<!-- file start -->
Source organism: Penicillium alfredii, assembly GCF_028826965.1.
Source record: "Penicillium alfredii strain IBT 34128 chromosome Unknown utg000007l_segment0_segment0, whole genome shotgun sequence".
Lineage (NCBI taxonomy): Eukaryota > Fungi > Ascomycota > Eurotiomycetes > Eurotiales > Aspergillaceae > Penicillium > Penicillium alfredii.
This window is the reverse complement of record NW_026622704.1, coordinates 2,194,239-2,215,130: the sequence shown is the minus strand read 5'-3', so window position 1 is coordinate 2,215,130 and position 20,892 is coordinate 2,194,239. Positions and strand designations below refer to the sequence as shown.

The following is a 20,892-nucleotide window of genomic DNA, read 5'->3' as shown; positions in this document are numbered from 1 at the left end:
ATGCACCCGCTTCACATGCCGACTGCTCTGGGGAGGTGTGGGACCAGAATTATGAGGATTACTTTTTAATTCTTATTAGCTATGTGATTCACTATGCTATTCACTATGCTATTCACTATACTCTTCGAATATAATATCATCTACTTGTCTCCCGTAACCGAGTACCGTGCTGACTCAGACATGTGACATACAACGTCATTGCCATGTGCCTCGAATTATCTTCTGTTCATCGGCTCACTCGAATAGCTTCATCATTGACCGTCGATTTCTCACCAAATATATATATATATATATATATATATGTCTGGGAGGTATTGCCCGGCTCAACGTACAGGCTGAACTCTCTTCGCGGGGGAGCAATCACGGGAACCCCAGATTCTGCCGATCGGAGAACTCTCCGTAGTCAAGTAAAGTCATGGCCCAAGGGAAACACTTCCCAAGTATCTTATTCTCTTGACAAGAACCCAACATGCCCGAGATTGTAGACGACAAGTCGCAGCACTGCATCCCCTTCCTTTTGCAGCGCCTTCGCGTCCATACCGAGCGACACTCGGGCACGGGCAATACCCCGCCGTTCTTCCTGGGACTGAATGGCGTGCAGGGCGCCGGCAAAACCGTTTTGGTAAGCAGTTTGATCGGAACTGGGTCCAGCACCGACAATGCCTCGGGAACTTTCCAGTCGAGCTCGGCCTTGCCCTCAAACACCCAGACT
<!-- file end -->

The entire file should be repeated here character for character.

Source organism: Penicillium alfredii, assembly GCF_028826965.1.
Source record: "Penicillium alfredii strain IBT 34128 chromosome Unknown utg000007l_segment0_segment0, whole genome shotgun sequence".
Lineage (NCBI taxonomy): Eukaryota > Fungi > Ascomycota > Eurotiomycetes > Eurotiales > Aspergillaceae > Penicillium > Penicillium alfredii.
This window is the reverse complement of record NW_026622704.1, coordinates 2,194,239-2,215,130: the sequence shown is the minus strand read 5'-3', so window position 1 is coordinate 2,215,130 and position 20,892 is coordinate 2,194,239. Positions and strand designations below refer to the sequence as shown.

The following is a 20,892-nucleotide window of genomic DNA, read 5'->3' as shown; positions in this document are numbered from 1 at the left end:
ATGCACCCGCTTCACATGCCGACTGCTCTGGGGAGGTGTGGGACCAGAATTATGAGGATTACTTTTTAATTCTTATTAGCTATGTGATTCACTATGCTATTCACTATGCTATTCACTATACTCTTCGAATATAATATCATCTACTTGTCTCCCGTAACCGAGTACCGTGCTGACTCAGACATGTGACATACAACGTCATTGCCATGTGCCTCGAATTATCTTCTGTTCATCGGCTCACTCGAATAGCTTCATCATTGACCGTCGATTTCTCACCAAATATATATATATATATATATATATATGTCTGGGAGGTATTGCCCGGCTCAACGTACAGGCTGAACTCTCTTCGCGGGGGAGCAATCACGGGAACCCCAGATTCTGCCGATCGGAGAACTCTCCGTAGTCAAGTAAAGTCATGGCCCAAGGGAAACACTTCCCAAGTATCTTATTCTCTTGACAAGAACCCAACATGCCCGAGATTGTAGACGACAAGTCGCAGCACTGCATCCCCTTCCTTTTGCAGCGCCTTCGCGTCCATACCGAGCGACACTCGGGCACGGGCAATACCCCGCCGTTCTTCCTGGGACTGAATGGCGTGCAGGGCGCCGGCAAAACCGTTTTGGTAAGCAGTTTGATCGGAACTGGGTCCAGCACCGACAATGCCTCGGGAACTTTCCAGTCGAGCTCGGCCTTGCCCTCAAACACCCAGACT